Principled Profit: The Good Business Blog

Musings on the world-wide movement for ethical business, frugal marketing, and how honesty, integrity, and quality combine with deep relationship building to create business success. By the originator of the Ethical Business Pledge campaign and award-winning author of Principled Profit: Marketing That Puts People First and five other books

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Tuesday, May 29, 2007

Biofuels and Carbon Credits: Wrong Approaches

The more I learn about biodiesel, the less convinced I am that it is anything more than a temporary feel-good “solution” with problems of its own.

Keep in mind that oil and coal are biofuels: when we burn them, we are burning fossilized plant matter from ages long past.

I don’t have a problem with biodiesel that uses waste oil from fast food restaurants, etc. But when crops are grown to be converted to energy–and that’s what will happen if there’s large-scale conversion to biodiesel–there are a number of issues. To name a few:

  • Corn grown for energy displaces corn grown to feed both humans and animals, and that could mean spiraling dairy prices, among other things

  • Transportation and processing issues, including fuel consumed, increased truck traffic, and greenhouse gases/toxic wastes emitted, are usually not factored in

  • Soybean plantations for energy, for soy-based “environmentally responsible” inks, and so forth, are a major cause of rainforest destruction in Brazil (if that sounds far out, look at this article in National Geographic–not known for its alarmist visions, but known widely for its accuracy in reporting)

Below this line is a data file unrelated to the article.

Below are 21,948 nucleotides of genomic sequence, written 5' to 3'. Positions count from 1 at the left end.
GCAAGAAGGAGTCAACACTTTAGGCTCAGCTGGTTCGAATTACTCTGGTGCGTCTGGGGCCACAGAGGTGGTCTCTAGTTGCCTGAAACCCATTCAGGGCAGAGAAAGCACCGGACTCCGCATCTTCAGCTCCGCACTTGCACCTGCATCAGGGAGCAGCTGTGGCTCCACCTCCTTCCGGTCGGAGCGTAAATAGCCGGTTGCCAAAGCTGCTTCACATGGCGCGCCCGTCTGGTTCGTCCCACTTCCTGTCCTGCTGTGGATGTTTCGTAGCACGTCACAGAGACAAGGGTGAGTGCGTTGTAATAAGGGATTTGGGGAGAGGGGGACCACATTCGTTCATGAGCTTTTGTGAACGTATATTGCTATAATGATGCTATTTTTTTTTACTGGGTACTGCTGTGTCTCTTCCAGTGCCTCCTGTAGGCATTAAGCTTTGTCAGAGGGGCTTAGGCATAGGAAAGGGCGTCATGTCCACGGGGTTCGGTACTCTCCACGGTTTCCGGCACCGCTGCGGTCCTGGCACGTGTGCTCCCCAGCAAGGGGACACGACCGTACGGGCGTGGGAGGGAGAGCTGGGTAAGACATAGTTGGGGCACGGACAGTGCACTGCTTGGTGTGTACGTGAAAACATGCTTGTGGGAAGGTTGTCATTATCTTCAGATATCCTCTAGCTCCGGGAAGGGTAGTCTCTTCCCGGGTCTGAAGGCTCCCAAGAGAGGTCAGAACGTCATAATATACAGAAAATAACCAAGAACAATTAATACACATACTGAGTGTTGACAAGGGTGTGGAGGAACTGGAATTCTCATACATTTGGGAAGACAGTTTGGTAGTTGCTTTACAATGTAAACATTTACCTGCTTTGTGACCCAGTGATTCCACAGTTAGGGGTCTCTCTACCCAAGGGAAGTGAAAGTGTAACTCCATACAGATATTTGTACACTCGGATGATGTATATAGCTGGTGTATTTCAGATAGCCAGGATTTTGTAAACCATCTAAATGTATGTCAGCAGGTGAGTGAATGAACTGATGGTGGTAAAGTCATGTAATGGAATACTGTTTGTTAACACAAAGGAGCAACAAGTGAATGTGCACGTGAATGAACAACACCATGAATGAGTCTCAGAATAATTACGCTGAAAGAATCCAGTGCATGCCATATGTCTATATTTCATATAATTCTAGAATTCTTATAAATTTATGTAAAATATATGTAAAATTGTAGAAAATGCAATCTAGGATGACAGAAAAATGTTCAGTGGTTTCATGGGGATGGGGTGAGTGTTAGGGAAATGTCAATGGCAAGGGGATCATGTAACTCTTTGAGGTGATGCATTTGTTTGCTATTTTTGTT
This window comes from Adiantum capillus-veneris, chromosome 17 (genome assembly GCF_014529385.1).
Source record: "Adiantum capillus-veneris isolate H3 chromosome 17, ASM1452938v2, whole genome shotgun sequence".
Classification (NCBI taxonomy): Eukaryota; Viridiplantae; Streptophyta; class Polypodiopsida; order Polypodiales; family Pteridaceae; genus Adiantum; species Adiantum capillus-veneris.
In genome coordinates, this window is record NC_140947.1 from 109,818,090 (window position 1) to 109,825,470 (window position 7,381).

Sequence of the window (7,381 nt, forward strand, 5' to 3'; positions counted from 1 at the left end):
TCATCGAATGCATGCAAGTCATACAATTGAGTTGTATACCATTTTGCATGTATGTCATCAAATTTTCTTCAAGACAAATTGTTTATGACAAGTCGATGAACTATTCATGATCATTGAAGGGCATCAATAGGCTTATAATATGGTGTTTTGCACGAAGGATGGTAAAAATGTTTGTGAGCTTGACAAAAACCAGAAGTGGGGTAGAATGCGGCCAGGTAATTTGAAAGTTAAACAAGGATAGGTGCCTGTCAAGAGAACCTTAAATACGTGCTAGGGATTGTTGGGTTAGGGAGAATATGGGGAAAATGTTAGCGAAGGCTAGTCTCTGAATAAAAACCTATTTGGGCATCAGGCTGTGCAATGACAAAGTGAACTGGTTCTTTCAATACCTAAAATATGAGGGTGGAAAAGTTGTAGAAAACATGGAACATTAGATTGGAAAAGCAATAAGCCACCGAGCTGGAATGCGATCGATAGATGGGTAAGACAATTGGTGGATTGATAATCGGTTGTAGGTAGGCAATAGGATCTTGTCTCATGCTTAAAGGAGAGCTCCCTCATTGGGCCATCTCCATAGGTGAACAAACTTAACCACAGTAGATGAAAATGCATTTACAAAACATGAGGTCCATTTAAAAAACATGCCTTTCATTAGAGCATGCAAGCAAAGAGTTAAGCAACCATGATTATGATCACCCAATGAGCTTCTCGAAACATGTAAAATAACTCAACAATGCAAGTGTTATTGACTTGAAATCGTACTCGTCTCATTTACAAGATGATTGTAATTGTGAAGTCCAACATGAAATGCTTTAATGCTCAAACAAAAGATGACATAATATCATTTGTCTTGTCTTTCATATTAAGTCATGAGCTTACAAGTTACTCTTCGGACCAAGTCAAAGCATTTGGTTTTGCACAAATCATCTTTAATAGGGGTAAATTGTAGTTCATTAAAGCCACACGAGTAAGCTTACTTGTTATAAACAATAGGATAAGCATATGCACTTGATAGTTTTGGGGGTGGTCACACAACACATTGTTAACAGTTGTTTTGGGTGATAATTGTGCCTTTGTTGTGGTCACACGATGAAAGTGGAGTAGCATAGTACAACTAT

• As for carbon credits, I never liked them, any more than I liked the pollution credits of 20 years ago. They are nothing more than a license to pollute. While buying carbon offsets is certainly better than not buying them, bringing down the level of pollution and greenhouse emissions and global warming impact are better strategies to me than polluting and paying.

    I do think massive tree planning is a good thing, and if the offset programs enable that, it’s a start. But think of the environmental impact of buying a tiny and fuel efficient car instead of a Hummer–or better yet, walking or biking or taking public transit.

    So what are the truly Green approaches? Conservation and solar, for sure. Wind, geothermal, and small-scale hydro (especially approaches that don’t actually dam the stream), if done correctly. And little lifestyle changes that minimize resource use.


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